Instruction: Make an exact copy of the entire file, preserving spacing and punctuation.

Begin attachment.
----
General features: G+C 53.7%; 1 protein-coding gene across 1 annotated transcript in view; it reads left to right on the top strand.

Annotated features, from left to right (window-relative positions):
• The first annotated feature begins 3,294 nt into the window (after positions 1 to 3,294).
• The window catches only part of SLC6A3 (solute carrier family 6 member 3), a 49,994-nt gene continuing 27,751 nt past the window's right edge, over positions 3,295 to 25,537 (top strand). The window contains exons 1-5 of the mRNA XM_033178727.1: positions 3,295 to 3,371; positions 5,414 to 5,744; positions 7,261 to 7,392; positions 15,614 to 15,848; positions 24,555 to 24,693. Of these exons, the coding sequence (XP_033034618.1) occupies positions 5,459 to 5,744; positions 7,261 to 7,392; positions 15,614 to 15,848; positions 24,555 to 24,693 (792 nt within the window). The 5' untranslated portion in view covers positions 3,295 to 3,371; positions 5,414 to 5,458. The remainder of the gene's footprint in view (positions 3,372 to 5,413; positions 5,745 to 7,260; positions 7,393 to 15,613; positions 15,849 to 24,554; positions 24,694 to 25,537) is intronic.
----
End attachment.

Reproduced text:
General features: G+C 53.7%; 1 protein-coding gene across 1 annotated transcript in view; it reads left to right on the top strand.

Annotated features, from left to right (window-relative positions):
• The first annotated feature begins 3,294 nt into the window (after positions 1 to 3,294).
• The window catches only part of SLC6A3 (solute carrier family 6 member 3), a 49,994-nt gene continuing 27,751 nt past the window's right edge, over positions 3,295 to 25,537 (top strand). The window contains exons 1-5 of the mRNA XM_033178727.1: positions 3,295 to 3,371; positions 5,414 to 5,744; positions 7,261 to 7,392; positions 15,614 to 15,848; positions 24,555 to 24,693. Of these exons, the coding sequence (XP_033034618.1) occupies positions 5,459 to 5,744; positions 7,261 to 7,392; positions 15,614 to 15,848; positions 24,555 to 24,693 (792 nt within the window). The 5' untranslated portion in view covers positions 3,295 to 3,371; positions 5,414 to 5,458. The remainder of the gene's footprint in view (positions 3,372 to 5,413; positions 5,745 to 7,260; positions 7,393 to 15,613; positions 15,849 to 24,554; positions 24,694 to 25,537) is intronic.